CARI: Driving?

TAU: Yep.

CARI: What in the world was that marathon.

TAU: A curse.

CARI: Pardon me?

TAU: It’s a curse. Not by some magic stone or witch, something even stronger. Something that could cause even that guy to break himself. Stubbornness. Stubborn racers who ran in 95 degree heat on the most humid day of the year. Stubborn organizers who tested to see how long people could last without water while running a marathon. Stubborn coaches who kicked dirt up with their cars. A stubborn city that stole the Olympics from Chicago. That marathon was filled with idiots, racists, psychopaths and a few good people all with one common trait. Suffocating stubbornness.

CARI: That’s kinda what a marathon is, stubbornness.

TAU: I guess you're right. If we relaxed the rules your friend there would actually be winning the race.

CARI: It’s more than that. I got up and decided to run 20 kilometers just to prove to myself that I could. We respect that in society. I respect that. Stubbornness isn’t a curse.

TAU: Yeah tell that to mister rat poison. The thing is, we reward the winners. Many lose with more stubbornness but worse luck. We remember the guy who crossed the line being literally carried by his coaches. not the one who ran digitantly two miles off course by a pack of dogs.

CARI: Did that really happen in the same marathon?

TAU: Look okay, most people will never learn about the first to black africans to race an Olympic marathon. Maybe the first one to win, but those two who came to this very city to… well why the came to St.Louis is unimportant. What’s important is that they were here and they gave it a shot but society didn’t reward them because of where they came from....

One of them was also happened to be chased off course by dogs, but only one mile.

CARI: So what you’re saying is –

(CARI breaks and starts to leave the stage in desperation and fatigue)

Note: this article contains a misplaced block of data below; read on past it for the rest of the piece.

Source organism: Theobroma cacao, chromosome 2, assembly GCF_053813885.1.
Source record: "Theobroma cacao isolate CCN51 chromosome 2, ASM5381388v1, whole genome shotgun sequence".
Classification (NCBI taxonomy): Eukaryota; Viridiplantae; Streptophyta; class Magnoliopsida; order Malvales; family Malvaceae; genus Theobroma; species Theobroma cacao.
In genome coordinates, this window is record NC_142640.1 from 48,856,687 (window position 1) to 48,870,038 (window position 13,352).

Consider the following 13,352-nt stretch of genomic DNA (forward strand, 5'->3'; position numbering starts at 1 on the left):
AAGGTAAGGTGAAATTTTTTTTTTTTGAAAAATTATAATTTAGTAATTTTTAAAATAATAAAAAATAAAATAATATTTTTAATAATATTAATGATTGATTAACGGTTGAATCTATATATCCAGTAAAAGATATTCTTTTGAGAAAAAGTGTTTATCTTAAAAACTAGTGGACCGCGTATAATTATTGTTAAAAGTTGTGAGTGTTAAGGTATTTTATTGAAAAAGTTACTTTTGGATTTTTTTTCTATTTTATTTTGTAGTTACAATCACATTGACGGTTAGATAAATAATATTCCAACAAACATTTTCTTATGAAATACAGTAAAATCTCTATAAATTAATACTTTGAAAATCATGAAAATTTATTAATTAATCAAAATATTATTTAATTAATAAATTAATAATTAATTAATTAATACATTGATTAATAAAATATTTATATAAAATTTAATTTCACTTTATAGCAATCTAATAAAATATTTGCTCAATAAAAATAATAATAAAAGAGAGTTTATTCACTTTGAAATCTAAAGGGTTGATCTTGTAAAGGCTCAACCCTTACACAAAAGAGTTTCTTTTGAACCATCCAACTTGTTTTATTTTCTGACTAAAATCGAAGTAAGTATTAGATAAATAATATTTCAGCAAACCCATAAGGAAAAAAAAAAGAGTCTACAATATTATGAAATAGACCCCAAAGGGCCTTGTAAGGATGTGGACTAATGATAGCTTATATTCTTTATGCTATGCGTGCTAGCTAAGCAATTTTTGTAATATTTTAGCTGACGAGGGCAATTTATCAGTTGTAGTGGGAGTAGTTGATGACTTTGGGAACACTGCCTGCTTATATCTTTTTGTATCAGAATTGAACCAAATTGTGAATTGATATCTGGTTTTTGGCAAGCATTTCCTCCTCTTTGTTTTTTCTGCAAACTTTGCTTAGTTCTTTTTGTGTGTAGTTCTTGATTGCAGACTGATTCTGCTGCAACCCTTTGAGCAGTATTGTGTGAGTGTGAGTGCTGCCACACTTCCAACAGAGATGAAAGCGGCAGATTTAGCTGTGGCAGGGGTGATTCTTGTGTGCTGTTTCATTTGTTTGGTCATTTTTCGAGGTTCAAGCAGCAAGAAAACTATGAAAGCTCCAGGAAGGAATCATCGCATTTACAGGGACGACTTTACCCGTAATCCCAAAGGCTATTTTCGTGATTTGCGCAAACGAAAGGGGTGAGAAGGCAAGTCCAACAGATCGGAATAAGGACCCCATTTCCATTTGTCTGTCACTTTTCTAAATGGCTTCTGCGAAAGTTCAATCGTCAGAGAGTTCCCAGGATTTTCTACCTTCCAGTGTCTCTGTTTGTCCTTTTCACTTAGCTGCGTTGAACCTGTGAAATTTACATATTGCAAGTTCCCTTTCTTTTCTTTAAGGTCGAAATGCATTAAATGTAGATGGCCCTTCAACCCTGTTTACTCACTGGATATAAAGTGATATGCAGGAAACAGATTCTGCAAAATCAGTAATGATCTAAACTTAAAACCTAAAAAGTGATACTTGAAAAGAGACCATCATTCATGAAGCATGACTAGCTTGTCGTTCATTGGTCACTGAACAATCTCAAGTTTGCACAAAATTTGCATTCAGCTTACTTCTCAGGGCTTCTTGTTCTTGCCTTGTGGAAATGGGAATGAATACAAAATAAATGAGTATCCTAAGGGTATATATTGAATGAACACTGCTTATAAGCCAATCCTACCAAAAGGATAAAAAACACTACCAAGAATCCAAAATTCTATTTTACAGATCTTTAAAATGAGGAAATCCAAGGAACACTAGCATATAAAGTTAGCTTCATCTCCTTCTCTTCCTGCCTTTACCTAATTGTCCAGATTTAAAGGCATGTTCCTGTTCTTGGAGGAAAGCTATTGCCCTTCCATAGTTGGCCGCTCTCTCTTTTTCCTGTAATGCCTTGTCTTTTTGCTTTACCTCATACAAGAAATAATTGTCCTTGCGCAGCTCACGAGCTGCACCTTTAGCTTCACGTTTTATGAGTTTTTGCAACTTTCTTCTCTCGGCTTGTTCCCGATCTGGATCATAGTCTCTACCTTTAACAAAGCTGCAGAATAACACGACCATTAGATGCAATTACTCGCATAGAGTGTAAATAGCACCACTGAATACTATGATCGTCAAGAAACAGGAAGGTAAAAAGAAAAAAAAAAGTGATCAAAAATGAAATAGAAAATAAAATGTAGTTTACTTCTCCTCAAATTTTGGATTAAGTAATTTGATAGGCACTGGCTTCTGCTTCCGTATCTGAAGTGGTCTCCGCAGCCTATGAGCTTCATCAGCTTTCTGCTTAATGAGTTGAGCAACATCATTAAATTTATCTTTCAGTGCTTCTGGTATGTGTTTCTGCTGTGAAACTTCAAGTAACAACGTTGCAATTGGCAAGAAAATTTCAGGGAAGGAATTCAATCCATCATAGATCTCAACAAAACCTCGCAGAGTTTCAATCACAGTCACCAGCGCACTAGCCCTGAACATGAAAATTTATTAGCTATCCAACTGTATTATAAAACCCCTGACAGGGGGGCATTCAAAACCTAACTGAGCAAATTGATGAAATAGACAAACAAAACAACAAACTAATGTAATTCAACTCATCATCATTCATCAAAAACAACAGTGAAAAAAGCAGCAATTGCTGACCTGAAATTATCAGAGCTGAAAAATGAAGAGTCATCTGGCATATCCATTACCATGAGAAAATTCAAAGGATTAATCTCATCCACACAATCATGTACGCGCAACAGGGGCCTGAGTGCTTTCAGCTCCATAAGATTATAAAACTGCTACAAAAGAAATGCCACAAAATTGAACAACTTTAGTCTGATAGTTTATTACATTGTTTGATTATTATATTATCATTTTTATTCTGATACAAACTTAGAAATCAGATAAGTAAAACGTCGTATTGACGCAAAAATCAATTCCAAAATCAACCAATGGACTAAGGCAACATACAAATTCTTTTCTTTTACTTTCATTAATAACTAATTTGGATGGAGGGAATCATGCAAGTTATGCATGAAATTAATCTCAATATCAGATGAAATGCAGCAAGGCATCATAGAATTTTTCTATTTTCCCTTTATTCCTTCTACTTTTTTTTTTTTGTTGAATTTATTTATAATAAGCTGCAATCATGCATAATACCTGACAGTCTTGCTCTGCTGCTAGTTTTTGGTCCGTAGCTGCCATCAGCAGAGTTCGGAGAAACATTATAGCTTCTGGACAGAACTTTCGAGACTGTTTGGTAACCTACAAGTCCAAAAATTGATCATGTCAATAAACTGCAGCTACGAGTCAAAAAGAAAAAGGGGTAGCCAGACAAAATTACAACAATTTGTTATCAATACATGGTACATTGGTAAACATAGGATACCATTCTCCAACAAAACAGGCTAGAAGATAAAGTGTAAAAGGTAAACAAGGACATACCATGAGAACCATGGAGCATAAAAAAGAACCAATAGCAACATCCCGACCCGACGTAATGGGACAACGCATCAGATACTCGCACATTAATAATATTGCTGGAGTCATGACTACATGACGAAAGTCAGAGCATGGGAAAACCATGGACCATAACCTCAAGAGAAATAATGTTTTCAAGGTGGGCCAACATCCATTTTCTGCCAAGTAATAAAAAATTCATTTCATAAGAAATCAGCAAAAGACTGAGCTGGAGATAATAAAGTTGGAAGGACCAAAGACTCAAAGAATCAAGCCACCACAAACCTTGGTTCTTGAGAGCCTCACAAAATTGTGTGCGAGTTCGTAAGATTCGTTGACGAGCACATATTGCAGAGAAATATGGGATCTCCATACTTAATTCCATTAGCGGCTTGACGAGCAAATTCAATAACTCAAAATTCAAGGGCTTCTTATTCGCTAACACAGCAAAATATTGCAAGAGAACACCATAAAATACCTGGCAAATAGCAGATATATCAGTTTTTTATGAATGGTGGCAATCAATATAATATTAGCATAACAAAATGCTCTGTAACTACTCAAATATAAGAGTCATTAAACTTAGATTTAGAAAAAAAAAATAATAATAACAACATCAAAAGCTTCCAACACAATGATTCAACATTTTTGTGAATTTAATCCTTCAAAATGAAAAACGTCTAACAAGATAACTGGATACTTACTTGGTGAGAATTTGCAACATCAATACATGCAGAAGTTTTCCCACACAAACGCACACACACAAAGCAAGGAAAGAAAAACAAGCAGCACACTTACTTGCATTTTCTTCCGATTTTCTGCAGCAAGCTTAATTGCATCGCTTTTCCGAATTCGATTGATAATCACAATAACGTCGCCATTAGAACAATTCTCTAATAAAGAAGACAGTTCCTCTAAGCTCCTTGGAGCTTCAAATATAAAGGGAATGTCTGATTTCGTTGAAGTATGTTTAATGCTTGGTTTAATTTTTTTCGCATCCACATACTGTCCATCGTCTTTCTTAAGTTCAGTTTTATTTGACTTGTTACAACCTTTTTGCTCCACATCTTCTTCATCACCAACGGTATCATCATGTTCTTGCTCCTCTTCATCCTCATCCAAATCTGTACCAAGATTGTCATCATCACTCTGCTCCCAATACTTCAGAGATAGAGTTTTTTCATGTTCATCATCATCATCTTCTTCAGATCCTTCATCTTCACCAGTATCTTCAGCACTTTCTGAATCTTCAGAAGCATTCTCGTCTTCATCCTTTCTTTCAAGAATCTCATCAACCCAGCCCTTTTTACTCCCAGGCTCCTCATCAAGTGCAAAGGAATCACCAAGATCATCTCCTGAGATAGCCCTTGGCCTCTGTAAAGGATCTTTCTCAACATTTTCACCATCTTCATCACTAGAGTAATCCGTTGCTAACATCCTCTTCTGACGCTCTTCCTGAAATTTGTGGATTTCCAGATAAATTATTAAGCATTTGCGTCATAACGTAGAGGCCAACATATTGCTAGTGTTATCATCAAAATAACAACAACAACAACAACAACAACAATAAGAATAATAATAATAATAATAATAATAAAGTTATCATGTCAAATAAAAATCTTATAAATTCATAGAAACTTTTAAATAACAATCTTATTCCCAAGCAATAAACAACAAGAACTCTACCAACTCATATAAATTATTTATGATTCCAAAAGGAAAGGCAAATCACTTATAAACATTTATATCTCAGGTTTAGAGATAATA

CARI: It’s meaningless. My legs are crumpling below me and my lungs are somehow stabbing themselves. I never should have started running. It was just fine before. I’m getting a bottle of brandy. (chanting) AND I WOULD WALK 500 MILES

TAU: No! Finish this race. Please. You don’t have to go fast, but there is something still to be said for trying. Maybe you won’t be remembered, but you will remember it yourself. There’s one more story from that marathon that I think more people need to reenact. Andarín Carvajal.

CARI: (grandiose) Let me guess. Valiant sportsman who faced adversity but finished and brought home his glory to his hometown with a big wonderful parade!

TAU: No, he would conned his country, Cuba, into sending him to Europe and America. He then lost all his money gambling in New Orleans. He hitchhiked to the Olympics– No, he wasn’t valiant.

But he lived how we should all live. He ran the race in street clothes that didn’t breathe. He hadn’t eaten for 2 days. He wasn’t going to win the race so he took his sweet time. Talked to spectators, stole some peaches, stole some apples from an orchard, ate the apples, got sick from rotten apples, took the nap in the middle of the race and continued on his way.

CARI: And got last while living his life. I get it know.

TAU: Well he actually got 4th out of 21 runners. It was a really weird race. But yes, he lived his life. You should too, however you need to.

CARI: Right. I got this. Slow and steady gets at least 4th?

TAU: Under current marathon rules he actual would have gotten 2nd. The finish line is one mile that way. Pick up an apple before you get there.

(CARI walks back to the area where they and LORZ were running earlier. They begin to run at a slower pace. They run out of the running area and off-stage into the audience. They walk towards the doors but take a moment and stop to talk to an audience member. The stage goes black while TAU stands at the water station. CARI exits out of a house door. Light pours in.)